The game was considered a success and spawned the even more successful sequel, Galaga, in 1981. Galaxian's success drove the development of several versions for various home consoles, and can found collected in various Namco Museum collections for modern day consoles.       
 

Pole Position

 
Pole Position was an arcade game released in 1982, developed by Namco. The game is seen as revolutionary for its popularization of sprite based, pseudo-3D graphics. It was one of the first games to use the "rear-view racer format" that would change the way in which racing games were developed.  Pole Position was also one of the first games to feature in-game advertising.
 
When looking for a publisher in the United States, Namco originally approached Midway with a choice between two games, Pole Position or Mappy. Midway chose Mappy and Namco turned to Atari to publish the game. Midway would miss out on a large opportunity as Pole Position became one of the most popular arcade games of 80s and was ported to an assortment of different consoles. The game even spawned its own Saturday morning cartoon show on CBS.      
 

Dig-Dug

 
You play as Dig Dug (who is also known as Taizo Hori in other games that he appears in), a  pump wielding spelunker who faces several enemies while he digs underground. The object of each level (or board) is to clear it of all of the enemies before they kill you by walking to within a set distance and pushing the button to fill the up with air until they explode. Another more strategic way to dispatch your enemies would be to dig underneath boulders that are located on each level and drop them on to to enemies that are below them. It could be argued that this was one of the first major acts of  violence  in a video game, but due to it's cartoon like nature it was probably overlooked at the time. The original game was released into arcades by Namco in 1982, and contained the standard (at the time) of 256 levels before you reached a "kill screen" and the game either froze up or  reset itself.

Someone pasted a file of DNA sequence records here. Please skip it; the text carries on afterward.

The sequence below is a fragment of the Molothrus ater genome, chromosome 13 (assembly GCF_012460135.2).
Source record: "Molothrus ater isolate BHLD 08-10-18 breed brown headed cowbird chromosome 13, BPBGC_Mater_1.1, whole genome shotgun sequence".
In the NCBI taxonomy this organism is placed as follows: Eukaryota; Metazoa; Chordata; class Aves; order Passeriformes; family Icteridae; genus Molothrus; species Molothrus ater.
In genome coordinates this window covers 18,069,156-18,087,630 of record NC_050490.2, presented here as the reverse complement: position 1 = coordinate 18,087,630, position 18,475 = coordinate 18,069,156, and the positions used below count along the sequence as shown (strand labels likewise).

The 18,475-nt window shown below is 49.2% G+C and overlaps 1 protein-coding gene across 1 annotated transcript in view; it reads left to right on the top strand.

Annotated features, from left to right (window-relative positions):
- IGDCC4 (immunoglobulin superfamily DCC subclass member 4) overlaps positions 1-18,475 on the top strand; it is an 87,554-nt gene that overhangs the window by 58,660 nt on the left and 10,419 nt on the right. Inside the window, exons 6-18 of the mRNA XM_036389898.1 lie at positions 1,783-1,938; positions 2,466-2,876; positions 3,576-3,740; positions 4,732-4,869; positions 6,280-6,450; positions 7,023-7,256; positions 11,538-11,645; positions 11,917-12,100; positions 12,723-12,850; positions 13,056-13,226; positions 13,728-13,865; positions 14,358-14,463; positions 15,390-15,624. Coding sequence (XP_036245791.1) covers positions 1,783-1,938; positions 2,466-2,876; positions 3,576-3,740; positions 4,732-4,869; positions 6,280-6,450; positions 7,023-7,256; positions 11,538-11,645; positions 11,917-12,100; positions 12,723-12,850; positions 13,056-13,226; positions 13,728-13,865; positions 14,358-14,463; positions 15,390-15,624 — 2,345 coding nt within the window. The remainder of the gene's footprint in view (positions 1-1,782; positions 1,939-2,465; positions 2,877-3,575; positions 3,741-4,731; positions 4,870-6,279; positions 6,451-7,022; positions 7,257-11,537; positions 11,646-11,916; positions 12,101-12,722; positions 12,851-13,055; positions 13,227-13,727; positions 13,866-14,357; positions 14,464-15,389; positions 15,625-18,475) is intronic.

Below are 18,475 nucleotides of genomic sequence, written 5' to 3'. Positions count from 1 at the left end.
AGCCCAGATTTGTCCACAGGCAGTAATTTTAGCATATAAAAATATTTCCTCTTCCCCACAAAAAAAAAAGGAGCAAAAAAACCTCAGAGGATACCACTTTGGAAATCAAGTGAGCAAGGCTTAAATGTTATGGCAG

Another source of scoring points throughout the game is the inclusion of a fruit or item in the center of the screen that would appear after dropping two of the levels boulders. This mechanic is very similar to another Namco game series, Pac-Man. The boulders did not have to drop on enemies for the fruits to appear however. The bonus items include : Carrot,  Turnip, Zucchini (or Cucumber), Eggplant,  Green Pepper, TomatoGarlicWatermelonPineapple, as well as the inclusion of a  Warship from Namco'sGalaxian.

Enemies

Pooka
Pooka: Best described as a round orange ball with aviator goggles, Pooka is the most common enemy that you will  face in the game. Not as overly aggressive as his counter part, he as well as Fygar still has the ability to pass through  the un-dug parts of the dirt in each level to attack you from any angle.



 
 
 Fygar: A dragon-like creature, not only can he pass through the dirt and attack you but also has the ability to breathe fire, making him a decidedly more difficult and deadly enemy.

Legacy
Dig-Dug is considered to be a classic and has spawned many sequels and has appeared on many compilations and game download services since its initial release. The character of DIg-Dug also has a son named  Susumu Hori ( that appears in the Mr. Driller series), continuing the family legacy of digging to the depths of the earth.